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The cubit was a Sumerian, later Egyptian measure.

After the foot, it is the first recorded unit of length used by an ancient people. Around 1950 BC, the copper bar cubit of Nippur defines the Sumerian cubit as 51.72 cm.

There were several cubits of different magnitudes that were used. In Egypt, the common cubit was the length of the forearm from the elbow to the tip of the middle finger (about 18 inches / 46 cm). It was divided into the span of the hand (one-half cubit), the palm or width of the hand (one sixth), and the digit or width of a finger (one twenty-fourth).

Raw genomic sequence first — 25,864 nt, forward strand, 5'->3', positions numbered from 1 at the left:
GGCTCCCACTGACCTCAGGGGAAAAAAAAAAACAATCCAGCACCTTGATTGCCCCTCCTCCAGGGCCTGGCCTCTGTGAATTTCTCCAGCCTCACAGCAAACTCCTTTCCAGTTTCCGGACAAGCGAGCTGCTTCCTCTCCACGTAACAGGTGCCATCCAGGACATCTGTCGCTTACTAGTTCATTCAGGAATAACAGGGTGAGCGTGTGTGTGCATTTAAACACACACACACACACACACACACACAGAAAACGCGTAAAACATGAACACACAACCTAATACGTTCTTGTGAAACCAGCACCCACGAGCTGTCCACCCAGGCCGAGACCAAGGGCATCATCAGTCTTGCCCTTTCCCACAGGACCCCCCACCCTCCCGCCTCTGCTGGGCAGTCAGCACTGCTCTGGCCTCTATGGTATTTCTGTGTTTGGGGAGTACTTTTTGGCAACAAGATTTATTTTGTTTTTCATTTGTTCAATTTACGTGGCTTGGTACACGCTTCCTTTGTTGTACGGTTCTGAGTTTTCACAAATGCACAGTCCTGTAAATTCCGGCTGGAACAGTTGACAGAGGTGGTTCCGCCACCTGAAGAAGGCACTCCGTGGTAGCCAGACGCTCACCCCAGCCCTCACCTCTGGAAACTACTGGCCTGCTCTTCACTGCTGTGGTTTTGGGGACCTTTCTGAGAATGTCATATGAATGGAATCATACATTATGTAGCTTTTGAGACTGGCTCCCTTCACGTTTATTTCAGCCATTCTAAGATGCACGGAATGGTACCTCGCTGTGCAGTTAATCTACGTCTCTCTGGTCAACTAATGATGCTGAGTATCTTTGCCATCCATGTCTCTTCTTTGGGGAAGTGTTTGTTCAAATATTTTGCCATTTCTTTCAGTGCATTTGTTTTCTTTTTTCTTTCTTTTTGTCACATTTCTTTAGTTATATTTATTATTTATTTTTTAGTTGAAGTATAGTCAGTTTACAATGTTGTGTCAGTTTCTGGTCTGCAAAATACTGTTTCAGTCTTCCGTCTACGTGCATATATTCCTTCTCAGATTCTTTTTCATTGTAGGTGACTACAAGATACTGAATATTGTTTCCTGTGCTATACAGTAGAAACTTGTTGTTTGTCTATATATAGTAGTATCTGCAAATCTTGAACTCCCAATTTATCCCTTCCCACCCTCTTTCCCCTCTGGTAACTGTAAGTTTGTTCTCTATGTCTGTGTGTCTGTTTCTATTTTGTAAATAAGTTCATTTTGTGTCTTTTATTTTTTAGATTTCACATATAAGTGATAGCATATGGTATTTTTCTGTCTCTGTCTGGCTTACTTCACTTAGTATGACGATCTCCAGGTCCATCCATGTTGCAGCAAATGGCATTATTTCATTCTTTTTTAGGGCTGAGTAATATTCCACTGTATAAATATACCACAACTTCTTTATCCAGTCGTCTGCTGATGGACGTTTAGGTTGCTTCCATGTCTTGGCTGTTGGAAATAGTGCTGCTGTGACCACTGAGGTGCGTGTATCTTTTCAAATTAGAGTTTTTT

Because one person's forearm tended to be a different length to the next person's, a standardised Royal Master Cubit, or Sacred Cubit, was cut in granite. This was 7 palms or 28 digits long, and was used in the construction of buildings and monuments (such as the pyramids) and in surveying.

The inch, foot, and yard are thought to be connected to the cubit through a complicated transformation not yet fully understood. Some believe they evolved from cubic measures; others believe they were simple proportions or multiples of the cubit.

See also: Historical weights and measures

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